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May-June 2000  
Happy Spring!  

Editor's Notes  
  by Marsha Brandsdorfer  

 Letters to the Editor  

 Economics and the Silicon Valley  
  by Keith Fenwick  

 Review of "The Nudist on the Late Shift"  
  by Marsha Brandsdorfer  


Editors note image Editor’s Notes    by Marsha Brandsdorfer  

This issue is  devoted to the Silicon Valley.  Along with this introduction, I have included an article written by my friend Keith Fenwick who lives in New Zealand. He got his impressions about where we live from reading articles and the newspapers.  The other article on the Valley stems through a review that I have written on Po Bronson's book, "The Nudist on the Late Shift." 

I am putting out this newsletter a few weeks early due to the fact that I've been looking for a new apartment, and cleaning up around here, and therefore, I don't know if I'll have time to work more on the newsletter in a couple of weeks.  What sparked my want to perhaps change my living 
condition is: a) I thought it would be nicer to live more south, closer to work and b) my apartment complex moved a man across the hall from me who has extreme mental problems, and I don't feel safe having him across the hall from me, since I live alone.  He definitely appears to have paranoia, and appears unbalanced and hostile.  I had one "run-in" with him so far, which greatly upset me.  He is also disruptive, slamming his door constantly. 
I have had my share of weird neighbors before, particularly when I lived in San Francisco.  For instance, I lived in one complex that allowed for monthly leases, and the people that would move in and out of there were quite bizarre, including the man who liked propositioning me and my male neighbor; and the young woman down the hall who allowed middle-aged men to have sex with her so she could pay her rent.  Maybe now that I'm in the suburbs, I just don't want to deal with anything less than "normal" anymore; maybe now that I'm in my 40's, I don't have the patience for this anymore.  I feel a sense of danger this time; maybe it's just intuition or my own paranoia, but I feel totally on guide now, ever since I saw this new neighbor pacing in the hallway, with rage in his eyes, banging on another neighbor's door at 7:00 a.m. on a Sunday morning.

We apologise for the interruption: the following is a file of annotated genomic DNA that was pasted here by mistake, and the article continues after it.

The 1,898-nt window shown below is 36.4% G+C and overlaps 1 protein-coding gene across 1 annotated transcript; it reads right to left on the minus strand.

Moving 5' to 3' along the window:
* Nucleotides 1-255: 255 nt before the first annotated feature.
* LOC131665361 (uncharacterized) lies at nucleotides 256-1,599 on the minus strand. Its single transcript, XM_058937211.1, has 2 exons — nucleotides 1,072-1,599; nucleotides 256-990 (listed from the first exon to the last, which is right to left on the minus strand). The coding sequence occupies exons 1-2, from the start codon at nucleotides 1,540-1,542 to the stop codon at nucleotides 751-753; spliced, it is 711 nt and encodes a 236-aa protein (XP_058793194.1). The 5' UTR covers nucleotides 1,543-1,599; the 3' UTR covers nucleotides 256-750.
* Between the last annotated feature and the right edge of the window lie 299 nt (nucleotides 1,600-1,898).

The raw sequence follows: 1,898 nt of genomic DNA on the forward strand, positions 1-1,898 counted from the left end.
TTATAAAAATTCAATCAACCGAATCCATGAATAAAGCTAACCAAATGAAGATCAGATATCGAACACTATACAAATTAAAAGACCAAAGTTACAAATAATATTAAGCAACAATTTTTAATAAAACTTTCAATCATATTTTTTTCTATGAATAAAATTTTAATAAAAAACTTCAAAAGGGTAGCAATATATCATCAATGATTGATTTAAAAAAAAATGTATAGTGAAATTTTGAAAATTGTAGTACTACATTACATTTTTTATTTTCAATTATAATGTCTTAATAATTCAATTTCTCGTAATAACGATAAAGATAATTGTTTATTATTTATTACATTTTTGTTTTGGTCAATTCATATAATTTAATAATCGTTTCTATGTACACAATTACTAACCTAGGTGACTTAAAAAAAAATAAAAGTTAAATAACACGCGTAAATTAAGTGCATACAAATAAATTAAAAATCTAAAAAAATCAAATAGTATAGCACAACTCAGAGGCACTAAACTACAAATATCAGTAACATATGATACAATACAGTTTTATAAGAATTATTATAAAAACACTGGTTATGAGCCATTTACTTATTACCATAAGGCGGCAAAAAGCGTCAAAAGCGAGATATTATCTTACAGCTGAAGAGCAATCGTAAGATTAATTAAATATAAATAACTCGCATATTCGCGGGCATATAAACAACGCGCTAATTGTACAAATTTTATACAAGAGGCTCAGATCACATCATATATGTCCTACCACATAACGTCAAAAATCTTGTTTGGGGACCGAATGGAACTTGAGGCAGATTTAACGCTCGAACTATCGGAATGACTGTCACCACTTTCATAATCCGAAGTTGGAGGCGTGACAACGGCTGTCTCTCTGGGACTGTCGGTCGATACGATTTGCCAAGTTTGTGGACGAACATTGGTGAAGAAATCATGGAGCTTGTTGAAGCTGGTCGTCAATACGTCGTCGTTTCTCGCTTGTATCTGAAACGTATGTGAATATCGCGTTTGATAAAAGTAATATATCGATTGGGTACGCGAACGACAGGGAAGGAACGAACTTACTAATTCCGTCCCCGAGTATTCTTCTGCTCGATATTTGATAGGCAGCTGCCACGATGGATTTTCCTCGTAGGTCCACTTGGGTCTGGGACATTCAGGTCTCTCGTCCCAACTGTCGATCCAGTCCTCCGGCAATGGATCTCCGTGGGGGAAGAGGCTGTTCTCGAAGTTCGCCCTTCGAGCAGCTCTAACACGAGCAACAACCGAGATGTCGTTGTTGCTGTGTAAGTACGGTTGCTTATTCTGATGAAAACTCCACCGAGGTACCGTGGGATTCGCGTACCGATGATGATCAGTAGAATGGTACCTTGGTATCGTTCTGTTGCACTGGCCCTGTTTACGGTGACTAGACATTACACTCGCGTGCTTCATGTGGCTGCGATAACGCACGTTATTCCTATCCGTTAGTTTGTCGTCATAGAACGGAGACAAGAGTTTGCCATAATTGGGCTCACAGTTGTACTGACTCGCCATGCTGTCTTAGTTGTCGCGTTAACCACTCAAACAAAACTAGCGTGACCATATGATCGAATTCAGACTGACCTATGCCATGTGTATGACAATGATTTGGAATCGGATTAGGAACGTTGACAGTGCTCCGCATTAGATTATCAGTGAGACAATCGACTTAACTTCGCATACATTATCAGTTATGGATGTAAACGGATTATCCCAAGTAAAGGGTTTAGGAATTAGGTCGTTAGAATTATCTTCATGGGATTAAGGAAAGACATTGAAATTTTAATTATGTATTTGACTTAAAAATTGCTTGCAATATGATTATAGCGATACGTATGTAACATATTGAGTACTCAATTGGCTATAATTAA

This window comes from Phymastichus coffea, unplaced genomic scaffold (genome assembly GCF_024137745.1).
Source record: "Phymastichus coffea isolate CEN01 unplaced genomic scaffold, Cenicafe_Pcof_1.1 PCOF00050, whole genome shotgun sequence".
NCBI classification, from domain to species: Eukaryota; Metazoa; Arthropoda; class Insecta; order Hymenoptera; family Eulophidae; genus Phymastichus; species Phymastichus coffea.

However, what really makes this time different than all the other times, is that for the first time, I feel a sense of entrapment because I see all the limitations.  I think I had a reality check when I started to look at a new apartment to live in. 

The computer industry has made the real estate market in the Silicon Valley a nightmare for anyone not in the industry, or for anyone making less than $60,000 gross annually.  As an experienced litigation secretary, I make a competitive salary for this area; however, since I am way under the $60,000 annual gross, living conditions are limited for me. 

I found that either apartments were unavailable, or some property managers were taking names for a waiting list, or some had so many names, they refused to take new names.  In every case rents were extremely high, and I found myself limited to only studio apartments, which still were barelyaffordable for my salary.  And despite the expense of these apartments, many were in  poor sections of town, off the main track.  For instance, I found apartments in Mountain View that appeared run down on the outside, or the apartments situated side by side, wherein I could easily foresee lack of privacy issues and potential noise problems.  Many of these apartments looked like they were designed from run down motels.  These looked like places I would not want to live in even if they were inexpensive. 
On the morning of April 4, 2000, while driving to work, I was listening to the "Sara and Vinnie" show on the San Francisco radio station Alice@97.3.  They had a guest speaker talk about the fact that the Bay Area has some of the richest homeless in America.  What did he mean by that?  He said that many people grossing under $35,000 a year, including some people who held jobs as firemen, teachers, police officers, and cab drivers, were living in overcrowded homeless shelters, because they could not afford to pay rent.